You can search the entire site. or go to the recent opinions, or the chronological or subject indices. Alaska Wildlife Alliance v. State (7/25/2003) sp-5716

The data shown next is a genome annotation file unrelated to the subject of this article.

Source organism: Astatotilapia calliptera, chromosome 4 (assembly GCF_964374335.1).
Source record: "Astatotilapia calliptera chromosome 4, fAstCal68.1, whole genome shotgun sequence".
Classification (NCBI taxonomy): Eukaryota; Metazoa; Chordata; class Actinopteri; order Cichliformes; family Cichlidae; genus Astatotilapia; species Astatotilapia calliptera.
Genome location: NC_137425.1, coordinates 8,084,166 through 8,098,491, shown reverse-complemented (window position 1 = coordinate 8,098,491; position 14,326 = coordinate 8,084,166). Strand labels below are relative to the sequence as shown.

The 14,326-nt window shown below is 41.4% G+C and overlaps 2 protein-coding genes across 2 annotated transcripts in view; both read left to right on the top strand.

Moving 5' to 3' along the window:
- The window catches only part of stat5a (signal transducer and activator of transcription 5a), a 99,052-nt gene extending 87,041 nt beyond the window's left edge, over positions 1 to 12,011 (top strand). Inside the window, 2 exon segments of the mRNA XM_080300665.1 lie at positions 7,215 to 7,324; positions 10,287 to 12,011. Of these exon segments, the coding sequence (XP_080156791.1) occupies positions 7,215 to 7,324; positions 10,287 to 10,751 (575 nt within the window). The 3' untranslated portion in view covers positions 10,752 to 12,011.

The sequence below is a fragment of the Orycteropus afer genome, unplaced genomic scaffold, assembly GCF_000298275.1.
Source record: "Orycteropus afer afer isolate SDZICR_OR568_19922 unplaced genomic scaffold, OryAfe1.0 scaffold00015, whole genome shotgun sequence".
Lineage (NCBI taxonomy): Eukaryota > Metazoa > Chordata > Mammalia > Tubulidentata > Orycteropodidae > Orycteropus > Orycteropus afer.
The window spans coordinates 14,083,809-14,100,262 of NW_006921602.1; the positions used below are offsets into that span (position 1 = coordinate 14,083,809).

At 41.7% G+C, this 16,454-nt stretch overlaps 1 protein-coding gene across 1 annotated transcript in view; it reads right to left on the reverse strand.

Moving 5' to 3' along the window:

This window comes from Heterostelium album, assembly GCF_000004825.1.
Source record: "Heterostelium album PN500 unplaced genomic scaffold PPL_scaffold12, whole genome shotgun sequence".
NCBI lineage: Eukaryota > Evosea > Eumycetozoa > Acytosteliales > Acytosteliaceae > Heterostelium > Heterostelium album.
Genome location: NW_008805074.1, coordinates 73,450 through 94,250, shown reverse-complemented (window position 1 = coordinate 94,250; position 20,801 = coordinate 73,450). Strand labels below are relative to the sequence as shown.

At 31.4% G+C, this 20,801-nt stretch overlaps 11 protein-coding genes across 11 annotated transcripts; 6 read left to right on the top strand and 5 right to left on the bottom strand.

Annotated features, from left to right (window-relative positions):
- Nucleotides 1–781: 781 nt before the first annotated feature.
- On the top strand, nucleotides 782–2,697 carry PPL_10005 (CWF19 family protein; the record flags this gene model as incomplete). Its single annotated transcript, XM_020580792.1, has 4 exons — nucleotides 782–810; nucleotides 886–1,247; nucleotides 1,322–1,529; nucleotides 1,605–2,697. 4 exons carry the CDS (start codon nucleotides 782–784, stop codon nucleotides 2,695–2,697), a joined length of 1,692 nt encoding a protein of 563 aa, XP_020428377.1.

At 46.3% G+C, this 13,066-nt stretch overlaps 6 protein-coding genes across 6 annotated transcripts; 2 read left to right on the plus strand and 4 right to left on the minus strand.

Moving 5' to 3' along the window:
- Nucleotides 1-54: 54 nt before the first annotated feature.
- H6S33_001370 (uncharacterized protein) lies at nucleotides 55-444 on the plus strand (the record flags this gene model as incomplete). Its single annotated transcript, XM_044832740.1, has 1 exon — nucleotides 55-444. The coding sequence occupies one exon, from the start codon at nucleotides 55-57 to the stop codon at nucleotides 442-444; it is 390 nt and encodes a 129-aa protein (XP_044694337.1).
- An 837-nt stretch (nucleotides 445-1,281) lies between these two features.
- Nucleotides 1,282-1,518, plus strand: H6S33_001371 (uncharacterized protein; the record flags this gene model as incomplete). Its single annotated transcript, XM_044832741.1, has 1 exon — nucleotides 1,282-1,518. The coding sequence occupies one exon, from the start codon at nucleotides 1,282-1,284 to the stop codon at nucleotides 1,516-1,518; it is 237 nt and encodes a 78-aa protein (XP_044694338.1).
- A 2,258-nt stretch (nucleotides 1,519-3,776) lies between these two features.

Notice: This opinion is subject to correction before publication in the Pacific Reporter. Readers are requested to bring errors to the attention of the Clerk of the Appellate Courts, 303 K Street, Anchorage, Alaska 99501, phone (907) 264-0608, fax (907) 264-0878, e-mail firstname.lastname@example.org. THE SUPREME COURT OF THE STATE OF ALASKA ALASKA WILDLIFE ALLIANCE, ) EASTERN KENAI PENINSULA ) Supreme Court No. S-10520 ENVIRONMENTAL ACTION ) ASSOCIATION, FRIENDS OF ) Superior Court No. 3AN-01-07062 CI McNEIL RIVER, and KACHEMAK ) BAY CONSERVATION SOCIETY, ) O P I N I O N ) Appellants, ) [No. 5716 - July 25, 2003] ) v. ) ) STATE OF ALASKA, and TONY ) KNOWLES, GOVERNOR of ) ALASKA, ) ) Appellees. ) ________________________________) Appeal from the Superior Court of the State of Alaska, Third Judicial District, Anchorage, John Reese, Judge. Appearances: Thomas E. Meacham, Anchorage, for Appellants. Sabrina E. L. Fernandez and Kevin M. Saxby, Assistant Attorneys General, Anchorage, and Bruce M. Botelho, Attorney General, Juneau, for Appellees. Before: Fabe, Chief Justice, Matthews, Eastaugh, Bryner, and Carpeneti, Justices. EASTAUGH, Justice. I. INTRODUCTION The day after the superior court dismissed a complaint filed by public interest litigants, a second, substantially identical, complaint was filed. The superior court dismissed the second complaint on res judicata grounds, and awarded attorney's fees against the public interest litigants because it found the complaint was frivolous and brought in bad faith. We affirm the res judicata dismissal of the second complaint because we hold that the dismissal of the first complaint under Alaska Civil Rule 12(b)(6) was a decision on the merits. But we reverse the attorney's fees award because it was reasonably debatable whether res judicata barred the second complaint; it was therefore error to conclude that the second complaint was frivolous and filed in bad faith. II. FACTS AND PROCEEDINGS The Alaska Wildlife Alliance and several other environmental conservation groups (collectively, the alliance) first sued the Alaska Board of Game, the Commissioner of Fish and Game, and the Governor of Alaska in November 2000 to remedy the allegedly unlawful composition of the Board of Game's membership.1 The Board of Game oversees the conservation and development of Alaska's wild game resources. Its membership is governed by AS 16.05.221(b).2 The governor appoints the seven board members subject to legislative confirmation. The only statutory qualifications for appointment to the board are an "interest in public affairs, good judgment, knowledge, and ability in the field of action of the board."3 The statute also encourages the governor to consider "diversity of interest and points of view."4 In the November 2000 lawsuit (AWA I), the alliance claimed that the composition of the board violated the Alaska Constitution and AS 16.05.221(b) because all seven board members were hunters, trappers, hunting guides, or persons representing those interests. The AWA I complaint asserted five causes of action. The first count alleged that the composition of the board violated what the alliance called the "requirement" in AS 16.05.221(b) of a diversity of interest and points of view. The second count alleged that the composition of the board violated the common use section of the Alaska Constitution.5 The third count asserted that the composition of the board violated the state's "trust duty and . . . fiduciary obligation" under the common use section. The fourth count alleged that the failure to include members who were not hunters, hunting guides, or trappers violated the uniform application section of the Alaska Constitution.6 The fifth count asserted that the common use section required membership by non-hunters proportionate to Alaska's non-hunter population, and that because no more than twenty-five percent of Alaskans were licensed hunters, hunting guides, or trappers, those groups combined should have no more than two of the seven seats on the board. The alliance sought a judgment declaring that the board's composition violated AS 16.05.221(b) and the common use and uniform application sections of the Alaska Constitution. It also asked the superior court to transfer the board's regulatory authority over wildlife to the Alaska Department of Fish and Game until the board's membership met statutory and constitutional standards. Finally, the alliance asked the court to order that the board's membership be reconstituted via new gubernatorial appointments and legislative confirmations. The state moved to dismiss the complaint under Alaska Civil Rule 12(b)(6) for failure to state a claim upon which relief may be granted.7 The state argued: that the complaint presented a non-justiciable political question; that the complaint did not implicate the equal access and uniform application sections of the Alaska Constitution; that the complaint should be dismissed under principles of statutory interpretation; and that the issues raised by the alliance were based on false premises. On May 7, 2001 Superior Court Judge Peter A. Michalski granted the state's motion and dismissed the AWA I complaint under Rule 12(b)(6). The next day counsel for the alliance filed a new complaint: Edgar P. Bailey v. State of Alaska and Tony Knowles, Governor (AWA II). Although the complaint was filed on May 8, 2001, it was not served on the state until July 9, 2001. Between those dates, the complaint was amended to substitute for Bailey the same plaintiffs who had brought AWA I. The amended complaint in AWA II alleged that the membership of the board violated AS 16.05.221(b), the common use and uniform application sections of the Alaska Constitution, and the state's trust duty and fiduciary obligation under the Alaska Constitution. The alliance sought declaratory relief but did not ask the superior court to reassign regulatory authority or to order the board reconstituted. Meanwhile, on June 1, 2001, after AWA II was filed but before it was served, the superior court issued a written final judgment dismissing AWA I. Neither the oral ruling nor the written order included findings of fact, conclusions of law, or any other explanation of the court's reasoning. On June 26, 2001 the superior court in AWA I denied the state's motion for attorney's fees. The court ruled that the plaintiffs were public interest litigants and that the suit was not frivolous. The court also stated that the procedure for appointing and confirming board members "is a political process." The state then moved to dismiss AWA II under Rule 12(b)(6). The state advanced the same arguments it had made in its motion to dismiss the complaint in AWA I, but added that the AWA II complaint should also be dismissed on res judicata grounds. Superior Court Judge John Reese granted the state's motion to dismiss AWA II on res judicata grounds because he held that the AWA I dismissal was on the merits. The court then awarded the state $4,000 in attorney's fees against the plaintiffs because it found that the complaint in AWA II had been filed in bad faith and was frivolous. The alliance appeals both the dismissal of AWA II and the award of attorney's fees in AWA II. III. DISCUSSION A. Standard of Review Whether res judicata prevents a plaintiff from bringing an action presents a question of law that we review de novo.8 Complaints are to be liberally construed so that motions to dismiss are rarely granted.9 To survive a Rule 12(b)(6) motion, a complaint only needs to show "a set of facts consistent with and appropriate to some enforceable cause of action."10 We review an award of attorney's fees for abuse of discretion.11 An abuse of discretion exists if the award was "arbitrary, capricious, manifestly unreasonable, or [if it] stemmed from an improper motive."12 B. Res Judicata Bars the Alliance's Complaint. Res judicata bars a subsequent action when a judgment in a prior action was "(1) a final judgment on the merits, (2) from a court of competent jurisdiction, and (3) in a dispute between the same parties (or their privies) about the same cause of action."13 The alliance argues that under Alaska Civil Rules 41(b) and 52(a), res judicata cannot apply because the superior court in AWA I did not issue a "reasoned decision." The alliance also claims that the dismissal of AWA I was based on jurisdictional grounds rather than on the merits. Finally, it claims that AWA I and AWA II involved different defendants and claims for relief. The state argues that the superior court dismissed AWA I on the merits under Rule 41(b) and that res judicata therefore bars the AWA II complaint. The state also argues that the two complaints involved the same parties and causes of action. 1. The absence of findings of fact and conclusions of law does not prevent the AWA I dismissal from having res judicata effect. The superior court in AWA I did not issue findings of fact or conclusions of law when it dismissed the complaint. The alliance argues that res judicata should not bar AWA II because there was no "reasoned decision" in AWA I. The alliance uses the "reasoned decision" shorthand to refer to an opinion containing findings of fact and conclusions of law. For simplicity we accept the alliance's terminology in our discussion, but in doing so, we do not intend to suggest that Judge Michalski's decision in AWA I was not "reasoned," despite its lack of findings of fact or conclusions of law. The alliance bases its argument on its reading of the interplay between Alaska Civil Rules 52(a) and 41(b). Rule 52(a) states in part: If an opinion or memorandum of decision is filed, it will be sufficient if the findings of fact and conclusions of law appear therein. Findings of fact and conclusions of law are unnecessary on decisions of motions under Rules 12 or 56 or any other motion except as provided in Rule 41(b). Rule 41(b) states in part: If the court renders judgment on the merits against the plaintiff, the court shall make findings as provided in Rule 52(a). Unless the court in its order for dismissal otherwise specifies, a dismissal . . . other than a dismissal for lack of jurisdiction, for improper venue, or for failure to join a party . . . operates as an adjudication upon the merits. The alliance argues that for a Rule 12 dismissal to be a judgment on the merits under Rule 41(b), the court must issue findings of fact and conclusions of law under Rule 52(a). We do not read Rules 41(b) and 52(a) to require a court to issue findings of fact or conclusions of law for a dismissal decision to be on the merits. Rule 52(a) states that findings of fact and conclusions of law are not necessary for decisions made under Rule 12, except as provided in Rule 41(b). Rule 41(b) states that if a court renders a judgment on the merits, it shall make findings as required by Rule 52(a). But Rule 52(a) does not require findings of fact for Rule 12 dismissals. Furthermore, Rule 41(b) states that unless the court otherwise specifies or the decision is based on a lack of jurisdiction, a dismissal operates as an adjudication on the merits. Here, the court did not "otherwise specify," and, for reasons we will discuss, the dismissal was not based on a lack of jurisdiction. The dismissal of AWA I was an adjudication on the merits, notwithstanding the absence of findings of fact and conclusions of law. The absence of findings of fact and conclusions of law does not prevent the application of res judicata to the AWA I dismissal. The alliance invokes Usibelli Coal Mine, Inc. v. State, Department of Natural Resources in support of its argument that res judicata cannot apply in the absence of a "reasoned decision."14 We held in Usibelli that res judicata did not apply if a prior decision did not address or consider one of the plaintiff's arguments.15 We relied on the Restatement (Second) of Judgments and identified several indicia that a prior judgment was final: "that the parties were fully heard, that the court supported its decision with a reasoned opinion, [and] that the decision was subject to appeal or was in fact reviewed on appeal."16 The alliance emphasizes the "reasoned opinion" factor. But Usibelli did not say that all the factors had to be present for res judicata to apply. Moreover, Usibelli listed those factors to determine whether a decision is final, not whether it was on the merits. The alliance also looks to federal case law. The federal courts typically require trial courts to issue reasoned decisions explaining their rulings. The alliance points to Couveau v. American Airlines, Inc., in which the plaintiff appealed a grant of summary judgment for the defendant.17 Res judicata was not an issue. The defendant moved for summary judgment on several grounds, and the trial court granted summary judgment without explaining its reasoning or indicating which of the defendant's arguments it found persuasive.18 The United States Court of Appeals for the Ninth Circuit explained that "when multiple grounds are presented by the movant and the reasons for the district court's decision are not otherwise clear from the record, [we] may vacate a summary judgment and remand for a statement of reasons."19 But the court in Couveau did not say that a reasoned decision must be issued in order for a decision to be treated as being on the merits. Moreover, a review of the entire record here permits us to ascertain the basis for the superior court's dismissal in AWA I. In most cases involving dismissal or summary judgment, the grounds for the superior court's ruling can be discerned from the parties' motion papers. As we noted above, "findings of fact and conclusions of law are unnecessary on decisions of motions under Rules 12 or 56."20 We agree with the implied reasoning of the Ninth Circuit in Couveau that a trial court addressing multiple theories for dismissal or summary judgment should always identify the grounds for its ruling with sufficient clarity to permit meaningful appellate review. But here, even though the AWA I dismissal order did not explain the reason for dismissal, we can infer the court's reasons for the AWA I dismissal from its subsequent opinion denying the state's attorney's fees motion. We do not want to discourage superior courts from explaining their reasons for granting relief under Rule 12(b)(6). But in this case, Judge Michalski's attorney's fees order in AWA I permits us, in considering whether res judicata barred AWA II, to determine why the superior court dismissed AWA I. 2. A ruling on justiciability is not a ruling on jurisdiction. Alaska Civil Rule 41(b) states that "[u]nless the court in its order for dismissal otherwise specifies, a dismissal . . . other than a dismissal for lack of jurisdiction . . . operates as an adjudication on the merits."21 The court's order in AWA I did not specify that it was not a dismissal on the merits. The alliance argues that the court dismissed AWA I for raising a political question, and that this basis for dismissal is jurisdictional. The alliance correctly notes that we have taken a broad view of the meaning of "jurisdiction" in context of Rule 41(b). In Blake v. Gilbert we interpreted jurisdiction "to include preconditions and other initial bars to suit, where the defendant has not yet incurred any significant prejudice."22 A claim implicates the political question doctrine when there is "(1) a textually demonstrable commitment of the issue to a coordinate political department; (2) the impossibility of a court's undertaking an independent resolution of the case without expressing lack of respect due coordinate branches of government; and (3) the need for adherence to a political decision already made."23 We also consider whether there are any "judicially discoverable and manageable standards for resolving the issue."24 The alliance argues that the political question doctrine is a jurisdictional matter because "[i]t cares not about the substantive merits of a lawsuit." But in Baker v. Carr the United States Supreme Court classified the political question doctrine as an issue of justiciability.25 The Court then distinguished jurisdiction from justiciability: In the instance of nonjusticiability, consideration of the cause is not wholly and immediately foreclosed; rather, the Court's inquiry necessarily proceeds to the point of deciding whether the duty asserted can be judicially identified and its breach judicially determined, and whether protection for the right asserted can be judicially molded. In the instance of lack of jurisdiction the cause either does not "arise under" the Federal Constitution, laws or treaties (or fall within one of the other enumerated categories of Art. III, 2), or is not a "case or controversy" within the meaning of that section; or the cause is not one described by any jurisdictional statute. We agree that the political question doctrine is more than jurisdictional and is instead a substantive basis for a dismissal. Although we give a broad meaning to "jurisdiction" for purposes of Rule 41(b) involuntary dismissals, that view is designed to allow plaintiffs to remedy defects that prevent a court from reaching the merits of a complaint.27 But when the merits raise a political question, the defect is not curable. The superior court's dismissal of AWA I was not a dismissal for lack of jurisdiction. Under Rule 41(b), the dismissal was an adjudication on the merits. 3. AWA I and AWA II involve the same parties and claims. Res judicata applies when two cases involve the same parties or their privies and the same causes of action.28 The alliance argues that the differences between the AWA I and AWA II defendants and claims for relief were sufficient to avoid res judicata. The alliance first asserts that the parties are different because it sued the Board of Game and the Commissioner of Fish and Game in AWA I but it did not sue those defendants in AWA II. But in AWA II the alliance simply replaced lesser state entities with the State of Alaska. And in both cases the alliance sued the Governor of Alaska. Res judicata is not defeated by substituting one state entity for another when the claim is based on the same conduct, and when the same defense of non-justiciability applies regardless of which specific state entity is named as a defendant. The alliance next argues that the causes of action in the two cases differed considerably because the alliance dropped its request that the court transfer the board's regulatory authority to the Commissioner of Fish and Game until the defendants re-constituted the board's membership. But the court in AWA I dismissed all of the alliance's causes of action and claims for relief, not merely the request for injunctive relief. The remaining claims in AWA II are the same as in AWA I. Deleting one request for relief did not alter the underlying causes of action. C. It Was Error To Award Attorney's Fees Against the Alliance. In AWA II the superior court awarded $4,000 as partial attorney's fees under Alaska Civil Rule 82 against the alliance plaintiffs because it determined that the second complaint was frivolous and brought in bad faith. The alliance argues that it was an abuse of discretion to award fees because the complaint was neither frivolous nor brought in bad faith. We agree. We have held that under Rule 82, "it is an abuse of discretion to award attorney's fees against a losing party who has in good faith raised a question of genuine public interest before the courts."29 But fees may be awarded against a public interest plaintiff if the claim is frivolous or brought in bad faith.30 The order awarding fees identifies three reasons for deciding that the complaint in AWA II was frivolous and brought in bad faith. First, it states that the action was previously dismissed with prejudice and that the alliance was barred from refiling the complaint under res judicata. Second, it finds that the complaint "was subject to a number of obvious affirmative defenses which [the alliance] failed to address or present any good faith argument for overcoming." Finally, it states that the alliance "made no effort to explain or justify [its] attempt to collaterally attack the ruling of the prior court on this matter and [it] presented no good faith authority or argument for overcoming the application of res judicata in this matter." We are not persuaded that the filing of AWA II demonstrates bad faith. It was reasonably debatable whether the first complaint had been dismissed on the merits. Although we held above that the alliance's second complaint was barred by res judicata, this result was not so self-evident that the filing of AWA II indicates bad faith. We are also not persuaded that the alliance failed to address several obvious affirmative defenses in its response to the motion to dismiss AWA II. The state argues that the alliance "conceded or did not really address" five affirmative defenses that the state raised in its motion to dismiss AWA II, and that therefore the alliance's claims were frivolous and brought in bad faith. But the alliance's opposition to the motion to dismiss did respond, at least in some way, to each of the affirmative defense arguments. Its responses may have been less than exhaustive, but they were sufficient to preclude a finding of bad faith. Finally, we are unpersuaded by the order's statement that the alliance "made no effort to explain or justify [its] attempt to collaterally attack the ruling of the prior court on this matter and [it] presented no good faith authority or argument for overcoming the application of res judicata in this matter." The question whether res judicata attached to the dismissal in AWA I was reasonably debatable, even though we have ruled for the state on that issue. Moreover, the alliance was not attempting to collaterally attack the dismissal of AWA I. Instead, it asserted - in good faith but ultimately unpersuasively - that the parties and claims in AWA II were different from AWA I, and that AWA I was not dismissed on the merits. It is true that the AWA II complaint was filed the day after the AWA I complaint was dismissed, and that the alliance did not appeal the AWA I dismissal or ask the superior court to explain its reasoning. But the course the alliance chose to follow does not demonstrate bad faith or that the claim was frivolous. Just because a complaint is found to raise a political question does not necessarily mean it was frivolous. That a complaint is deemed barred by res judicata does not necessarily mean that it was filed in bad faith. We hold that it was error to award the state attorney's fees against these public interest litigants. This result moots the alliance's claim that it was error to deny its motion for reconsideration of the attorney's fees award. IV. CONCLUSION We therefore AFFIRM the order of the superior court granting the state's motion to dismiss on res judicata grounds, but VACATE the order awarding attorney's fees and REMAND for correction of the judgment. _______________________________ 1 Alaska Wildlife Alliance v. Alaska Bd. of Game, No. 3AN-00- 12369 CI (Alaska Super., June 1, 2001). 2 AS 16.05.221(b) provides in part: For purposes of the conservation and development of the game resources of the state, there is created a Board of Game composed of seven members appointed by the governor, subject to confirmation by a majority of the members of the legislature in joint session. The governor shall appoint each member on the basis of interest in public affairs, good judgment, knowledge, and ability in the field of action of the board, and with a view to providing diversity of interest and points of view in the membership. The appointed members shall be residents of the state and shall be appointed without regard to political affiliation or geographical location of residence. 3 Id. 4 Id. 5 "Common Use. Wherever occurring in their natural state, fish, wildlife, and waters are reserved to the people for common use." Alaska Const. art. VIII, 3. 6 "Uniform Application. Laws and regulations governing the use or disposal of natural resources shall apply equally to all persons similarly situated with reference to the subject matter and purpose to be served by the law or regulation." Alaska Const. art. VIII, 17. 7 Alaska Civil Rule 12(b)(6) provides: "[T]he following defenses may at the option of the pleader be made by motion: . . . (6) failure to state a claim upon which relief can be granted." 8 Dixon v. Pouncy, 979 P.2d 520, 523 (Alaska 1999); Renwick v. State, Bd. of Marine Pilots, 971 P.2d 631, 633 (Alaska 1999). 9 Odom v. Fairbanks Mem'l Hosp., 999 P.2d 123, 128 (Alaska 2000). 10 Id. 11 Tenala, Ltd. v. Fowler, 993 P.2d 447, 449 (Alaska 1999). 12 Id. 13 Plumber v. Univ. of Alaska Anchorage, 936 P.2d 163, 166 (Alaska 1997). 14 921 P.2d 1134, 1142 (Alaska 1996). 15 Id. 16 Id. (quoting Restatement (Second) of Judgments 13 cmt. g (1982)). 17 218 F.3d 1078 (9th Cir. 2000). 18 Id. at 1081. 19 Id. 20 Alaska R. Civ. P. 52(a); see also Christensen v. NCH Corp., 956 P.2d 468, 477 (Alaska 1998). 21 Alaska R. Civ. P. 41(b). 22 702 P.2d 631, 636-38 (Alaska 1985). 23 Malone v. Meekins, 650 P.2d 351, 357 (Alaska 1982). 24 State, Dep't of Natural Res. v. Tongass Conservation Soc'y, 931 P.2d 1016, 1019 (Alaska 1997) (quoting Baker v. Carr, 369 U.S. 186, 217 (1962)). 25 369 U.S. 186, 198, 208-37 (1962). 26 Id. at 198. 27 See, e.g., Blake v. Gilbert, 702 P.2d 631, 637-38 (Alaska 1985) (ruling dismissal of corporation's complaint for lack of capacity to sue based on failure to pay taxes and file annual report was jurisdictional and not bar to subsequent suit by shareholder in privity with corporation bringing same cause of action). 28 Id. at 634-35. 29 Eyak Traditional Elders Council v. Sherstone, Inc., 904 P.2d 420, 422 (Alaska 1995). 30 Cabana v. Kenai Peninsula Borough, 21 P.3d 833, 837 (Alaska 2001) ("frivolous claims preclude public interest litigant status"); Municipality of Anchorage v. Citizens for Representative Governance, 880 P.2d 1058, 1062 (Alaska 1994) ("Public interest litigants must file and pursue their suit in good faith.").